• Opium became very popular in China and the British maintained control of 80% of the opium.
    • This illegal trade outraged the Chinese government.
    • The economy declined as productivity slowed.
  • Opium War: (1839 – 1842CE) – The Qing government tried to stop the spread of opium by arresting dealers.
    • Fearing the profits from their Chinese opium trade would be lessened – or even lost – the British government used it as an excuse to start a war.
  • In the first battle the British won easily and established the Treaty of Nanking, in which the Chinese had to open 5 more ports to foreign trade, lower tariffs on British goods, and grant rights to areas in China where British traders lived.
    • British law ruled those areas.
    • China surrendered Hong Kong to Britain.
  • The treaties that followed legalized opium and the opium trade; opened more ports to foreign trade.
    • Powers were granted to the Portuguese, French, British, Americans, and Russians who set up economic concessions in Chinese territory.
    • Japan, Germany, and Italy gained smaller economic concessions.
MI – Limited reforms were not enough to halt the decline of the Qing Dynasty, which failed due to rebellion and was replaced by the Republic of China.

  • Taiping Rebellion: (1850 – 1864CE) – The most devastating civil war in world history.
    • Claimed 20 to 30 million Chinese lives.
    • Second deadliest war next to WWII.
  • Xiuquan started the uprising in order to become a government official despite having failed the civil service exam.
    • He convinced himself that he was the brother of Jesus Christ and was sent from heaven to create supreme peace in the Kingdom. (???)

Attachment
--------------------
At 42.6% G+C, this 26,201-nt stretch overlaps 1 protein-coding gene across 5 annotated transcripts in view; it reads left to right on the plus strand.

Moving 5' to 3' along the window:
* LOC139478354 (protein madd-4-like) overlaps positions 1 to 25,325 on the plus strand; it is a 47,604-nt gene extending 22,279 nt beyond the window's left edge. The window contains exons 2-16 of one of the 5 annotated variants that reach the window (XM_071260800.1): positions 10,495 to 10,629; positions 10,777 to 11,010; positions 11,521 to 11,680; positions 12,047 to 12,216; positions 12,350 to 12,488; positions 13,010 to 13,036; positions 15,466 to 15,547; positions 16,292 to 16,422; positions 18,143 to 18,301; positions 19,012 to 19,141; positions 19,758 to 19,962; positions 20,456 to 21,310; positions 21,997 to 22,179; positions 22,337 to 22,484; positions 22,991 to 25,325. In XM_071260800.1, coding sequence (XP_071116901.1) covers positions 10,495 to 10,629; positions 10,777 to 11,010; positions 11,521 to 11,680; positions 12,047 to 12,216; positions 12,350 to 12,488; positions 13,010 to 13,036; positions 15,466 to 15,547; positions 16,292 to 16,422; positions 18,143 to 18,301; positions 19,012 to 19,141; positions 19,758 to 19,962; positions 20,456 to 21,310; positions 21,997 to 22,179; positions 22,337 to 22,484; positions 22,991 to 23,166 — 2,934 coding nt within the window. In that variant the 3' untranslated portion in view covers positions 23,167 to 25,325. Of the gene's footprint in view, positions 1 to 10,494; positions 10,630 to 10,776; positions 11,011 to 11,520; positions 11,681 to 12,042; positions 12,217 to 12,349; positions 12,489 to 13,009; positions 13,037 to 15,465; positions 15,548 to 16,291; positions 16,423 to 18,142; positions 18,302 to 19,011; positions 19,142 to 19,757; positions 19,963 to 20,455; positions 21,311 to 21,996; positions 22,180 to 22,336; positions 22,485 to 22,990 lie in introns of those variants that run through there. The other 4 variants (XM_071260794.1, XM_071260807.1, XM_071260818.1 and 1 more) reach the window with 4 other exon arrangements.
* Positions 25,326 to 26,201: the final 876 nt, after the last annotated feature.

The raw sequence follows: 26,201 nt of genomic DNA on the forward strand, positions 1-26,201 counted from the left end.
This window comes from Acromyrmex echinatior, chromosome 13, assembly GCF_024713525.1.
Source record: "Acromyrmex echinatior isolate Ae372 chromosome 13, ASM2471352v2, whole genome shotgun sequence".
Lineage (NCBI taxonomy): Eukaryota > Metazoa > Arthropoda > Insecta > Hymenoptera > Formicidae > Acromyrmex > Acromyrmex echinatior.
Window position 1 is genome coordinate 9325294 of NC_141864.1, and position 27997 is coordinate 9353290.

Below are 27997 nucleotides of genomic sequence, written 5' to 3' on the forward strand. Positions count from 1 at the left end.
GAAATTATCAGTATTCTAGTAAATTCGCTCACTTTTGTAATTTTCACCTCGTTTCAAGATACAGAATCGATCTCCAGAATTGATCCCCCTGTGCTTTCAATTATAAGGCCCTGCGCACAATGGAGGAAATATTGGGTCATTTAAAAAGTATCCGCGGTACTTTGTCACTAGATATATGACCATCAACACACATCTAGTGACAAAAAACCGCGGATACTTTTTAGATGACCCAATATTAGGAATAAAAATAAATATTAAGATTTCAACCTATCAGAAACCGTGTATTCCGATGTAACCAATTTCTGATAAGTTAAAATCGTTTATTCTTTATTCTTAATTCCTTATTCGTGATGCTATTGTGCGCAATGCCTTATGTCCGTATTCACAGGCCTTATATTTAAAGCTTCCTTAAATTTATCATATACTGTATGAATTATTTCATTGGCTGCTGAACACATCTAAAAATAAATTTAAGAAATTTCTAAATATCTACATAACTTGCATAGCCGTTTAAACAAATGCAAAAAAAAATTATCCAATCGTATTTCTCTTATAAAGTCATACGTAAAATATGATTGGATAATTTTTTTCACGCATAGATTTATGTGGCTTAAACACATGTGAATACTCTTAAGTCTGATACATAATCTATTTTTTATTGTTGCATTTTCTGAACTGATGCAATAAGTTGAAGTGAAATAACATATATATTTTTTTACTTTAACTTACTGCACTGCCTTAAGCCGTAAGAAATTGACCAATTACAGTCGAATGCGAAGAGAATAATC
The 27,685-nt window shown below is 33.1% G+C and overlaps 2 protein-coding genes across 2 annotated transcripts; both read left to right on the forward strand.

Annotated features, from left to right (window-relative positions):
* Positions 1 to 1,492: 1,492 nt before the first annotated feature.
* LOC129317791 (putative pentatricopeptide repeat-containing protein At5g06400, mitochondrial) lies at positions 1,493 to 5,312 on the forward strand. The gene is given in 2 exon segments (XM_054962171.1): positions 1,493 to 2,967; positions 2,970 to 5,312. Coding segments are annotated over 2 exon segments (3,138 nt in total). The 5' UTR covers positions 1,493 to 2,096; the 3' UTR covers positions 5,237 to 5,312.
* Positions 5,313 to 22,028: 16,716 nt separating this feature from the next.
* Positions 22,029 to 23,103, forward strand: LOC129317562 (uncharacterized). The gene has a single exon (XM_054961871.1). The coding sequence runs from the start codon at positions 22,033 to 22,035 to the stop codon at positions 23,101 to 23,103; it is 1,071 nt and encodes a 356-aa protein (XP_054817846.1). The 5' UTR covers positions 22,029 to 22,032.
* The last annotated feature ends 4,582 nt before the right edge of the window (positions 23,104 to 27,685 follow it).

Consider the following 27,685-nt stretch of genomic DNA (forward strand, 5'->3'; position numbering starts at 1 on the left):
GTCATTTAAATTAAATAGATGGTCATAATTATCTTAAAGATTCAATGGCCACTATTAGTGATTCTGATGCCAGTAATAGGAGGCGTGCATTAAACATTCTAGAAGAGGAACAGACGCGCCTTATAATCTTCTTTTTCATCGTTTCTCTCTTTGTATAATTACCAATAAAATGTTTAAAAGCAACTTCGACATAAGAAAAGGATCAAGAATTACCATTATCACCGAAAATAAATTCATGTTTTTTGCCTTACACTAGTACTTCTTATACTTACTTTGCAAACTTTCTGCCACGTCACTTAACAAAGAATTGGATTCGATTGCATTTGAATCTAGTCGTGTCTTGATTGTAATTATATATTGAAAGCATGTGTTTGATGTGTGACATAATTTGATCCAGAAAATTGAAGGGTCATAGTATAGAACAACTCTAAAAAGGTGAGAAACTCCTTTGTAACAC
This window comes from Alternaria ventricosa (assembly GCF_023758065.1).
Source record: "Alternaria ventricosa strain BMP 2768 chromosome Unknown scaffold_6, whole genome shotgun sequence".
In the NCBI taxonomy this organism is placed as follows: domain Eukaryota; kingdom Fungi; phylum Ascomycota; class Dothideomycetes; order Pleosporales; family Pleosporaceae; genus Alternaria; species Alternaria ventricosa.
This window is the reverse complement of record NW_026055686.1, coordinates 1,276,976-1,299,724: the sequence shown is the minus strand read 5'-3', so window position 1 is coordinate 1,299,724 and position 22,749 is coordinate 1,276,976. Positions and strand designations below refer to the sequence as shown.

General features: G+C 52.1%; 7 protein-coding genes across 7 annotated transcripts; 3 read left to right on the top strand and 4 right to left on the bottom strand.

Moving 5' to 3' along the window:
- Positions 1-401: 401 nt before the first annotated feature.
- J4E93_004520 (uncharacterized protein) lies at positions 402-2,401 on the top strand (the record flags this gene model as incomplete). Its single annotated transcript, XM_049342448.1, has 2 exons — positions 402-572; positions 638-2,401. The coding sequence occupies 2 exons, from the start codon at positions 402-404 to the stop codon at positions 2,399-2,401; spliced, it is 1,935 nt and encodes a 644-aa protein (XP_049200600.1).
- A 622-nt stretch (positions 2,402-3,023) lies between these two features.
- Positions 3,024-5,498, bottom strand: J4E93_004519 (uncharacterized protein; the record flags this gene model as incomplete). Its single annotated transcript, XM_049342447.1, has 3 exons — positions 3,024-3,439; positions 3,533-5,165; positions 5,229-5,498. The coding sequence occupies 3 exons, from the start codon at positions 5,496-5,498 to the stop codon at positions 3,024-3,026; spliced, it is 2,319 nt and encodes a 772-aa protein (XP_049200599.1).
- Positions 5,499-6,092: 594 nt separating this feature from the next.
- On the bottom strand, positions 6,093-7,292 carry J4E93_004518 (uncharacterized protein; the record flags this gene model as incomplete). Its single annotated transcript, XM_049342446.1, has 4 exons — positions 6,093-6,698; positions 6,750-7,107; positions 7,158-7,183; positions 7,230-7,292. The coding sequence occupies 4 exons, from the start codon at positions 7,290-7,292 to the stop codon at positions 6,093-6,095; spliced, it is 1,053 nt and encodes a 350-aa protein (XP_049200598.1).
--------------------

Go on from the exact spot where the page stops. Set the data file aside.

• Organized an army of followers who shared his resentment of the high Qing taxes and oppressive rule.
  • Xiuquan ruled one third of China at the peak of his rule.
    • By the 1860s the rebellion was beginning to lose momentum and retreat.
    • Xiuquan committed suicide in 1864.
    • Rebellion left China in ruins and the Qing government was thrown into chaos.
  • The self strengthening movement, a reform movement in the 1860s, attempted but failed to have lasting positive effects on the disorganized empire.
  • Cixi ruled China from 1878 – 1908CE.
    • She was a strong leader who opposed modernization and all reforms.
    • The Qing government became more oppressive due to her policies.
    • Cixi died in 1908 CE.
  • Open Door Policy: (1898 CE) – allowed all nations to have equal access to Chinese markets.
  • Boxer Rebellion: (1898 CE) – Chinese anger towards foreign influence and control caused the rebellion of the "boxers" (martial arts experts).
    • They attacked foreign residences and besieged foreign legations.
    • The rebellion was quelled by foreign troops, who forced the Qing government to pay a hefty fine.
  • Sun Yat-sen: (1866 – 1925CE) – He united many opposing groups into the Revolutionary Alliance and promoted nationalism/democracy.
  • The Chinese Nationalist Party was founded in 1912.
  • Sun's successor was defeated and a communist government took power in 1949.